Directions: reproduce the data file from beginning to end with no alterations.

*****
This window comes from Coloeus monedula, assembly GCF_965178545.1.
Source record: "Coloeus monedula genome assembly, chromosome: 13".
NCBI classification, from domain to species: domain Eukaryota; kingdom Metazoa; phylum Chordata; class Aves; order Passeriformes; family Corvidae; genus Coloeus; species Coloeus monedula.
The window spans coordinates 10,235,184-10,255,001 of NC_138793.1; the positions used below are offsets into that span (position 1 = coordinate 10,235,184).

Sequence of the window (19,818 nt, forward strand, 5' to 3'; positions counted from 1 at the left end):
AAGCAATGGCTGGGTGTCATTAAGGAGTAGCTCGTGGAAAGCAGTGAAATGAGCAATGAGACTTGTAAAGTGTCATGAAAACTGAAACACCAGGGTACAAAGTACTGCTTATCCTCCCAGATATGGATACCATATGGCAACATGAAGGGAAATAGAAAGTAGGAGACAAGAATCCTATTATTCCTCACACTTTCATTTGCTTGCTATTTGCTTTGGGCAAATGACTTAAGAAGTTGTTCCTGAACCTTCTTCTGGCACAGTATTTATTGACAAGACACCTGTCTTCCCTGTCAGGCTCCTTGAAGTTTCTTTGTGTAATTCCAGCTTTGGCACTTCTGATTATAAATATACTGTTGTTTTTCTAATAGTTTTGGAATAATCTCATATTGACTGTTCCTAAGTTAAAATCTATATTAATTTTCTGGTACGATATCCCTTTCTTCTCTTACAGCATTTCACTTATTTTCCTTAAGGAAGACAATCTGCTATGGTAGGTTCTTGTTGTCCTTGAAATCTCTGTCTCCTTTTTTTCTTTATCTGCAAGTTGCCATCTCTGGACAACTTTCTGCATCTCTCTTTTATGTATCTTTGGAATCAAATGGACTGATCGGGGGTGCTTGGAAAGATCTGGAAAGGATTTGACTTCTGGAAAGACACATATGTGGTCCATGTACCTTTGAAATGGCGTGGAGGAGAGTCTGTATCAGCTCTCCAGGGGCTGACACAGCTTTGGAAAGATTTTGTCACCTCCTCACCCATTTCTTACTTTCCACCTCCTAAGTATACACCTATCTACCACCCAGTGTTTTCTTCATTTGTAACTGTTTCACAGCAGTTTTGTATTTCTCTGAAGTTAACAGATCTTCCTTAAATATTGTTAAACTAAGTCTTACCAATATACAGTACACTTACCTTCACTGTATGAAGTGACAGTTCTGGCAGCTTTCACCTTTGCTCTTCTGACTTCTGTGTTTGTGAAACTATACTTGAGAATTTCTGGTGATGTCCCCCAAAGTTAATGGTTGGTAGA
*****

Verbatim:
This window comes from Coloeus monedula, assembly GCF_965178545.1.
Source record: "Coloeus monedula genome assembly, chromosome: 13".
NCBI classification, from domain to species: domain Eukaryota; kingdom Metazoa; phylum Chordata; class Aves; order Passeriformes; family Corvidae; genus Coloeus; species Coloeus monedula.
The window spans coordinates 10,235,184-10,255,001 of NC_138793.1; the positions used below are offsets into that span (position 1 = coordinate 10,235,184).

Sequence of the window (19,818 nt, forward strand, 5' to 3'; positions counted from 1 at the left end):
AAGCAATGGCTGGGTGTCATTAAGGAGTAGCTCGTGGAAAGCAGTGAAATGAGCAATGAGACTTGTAAAGTGTCATGAAAACTGAAACACCAGGGTACAAAGTACTGCTTATCCTCCCAGATATGGATACCATATGGCAACATGAAGGGAAATAGAAAGTAGGAGACAAGAATCCTATTATTCCTCACACTTTCATTTGCTTGCTATTTGCTTTGGGCAAATGACTTAAGAAGTTGTTCCTGAACCTTCTTCTGGCACAGTATTTATTGACAAGACACCTGTCTTCCCTGTCAGGCTCCTTGAAGTTTCTTTGTGTAATTCCAGCTTTGGCACTTCTGATTATAAATATACTGTTGTTTTTCTAATAGTTTTGGAATAATCTCATATTGACTGTTCCTAAGTTAAAATCTATATTAATTTTCTGGTACGATATCCCTTTCTTCTCTTACAGCATTTCACTTATTTTCCTTAAGGAAGACAATCTGCTATGGTAGGTTCTTGTTGTCCTTGAAATCTCTGTCTCCTTTTTTTCTTTATCTGCAAGTTGCCATCTCTGGACAACTTTCTGCATCTCTCTTTTATGTATCTTTGGAATCAAATGGACTGATCGGGGGTGCTTGGAAAGATCTGGAAAGGATTTGACTTCTGGAAAGACACATATGTGGTCCATGTACCTTTGAAATGGCGTGGAGGAGAGTCTGTATCAGCTCTCCAGGGGCTGACACAGCTTTGGAAAGATTTTGTCACCTCCTCACCCATTTCTTACTTTCCACCTCCTAAGTATACACCTATCTACCACCCAGTGTTTTCTTCATTTGTAACTGTTTCACAGCAGTTTTGTATTTCTCTGAAGTTAACAGATCTTCCTTAAATATTGTTAAACTAAGTCTTACCAATATACAGTACACTTACCTTCACTGTATGAAGTGACAGTTCTGGCAGCTTTCACCTTTGCTCTTCTGACTTCTGTGTTTGTGAAACTATACTTGAGAATTTCTGGTGATGTCCCCCAAAGTTAATGGTTGGTAGA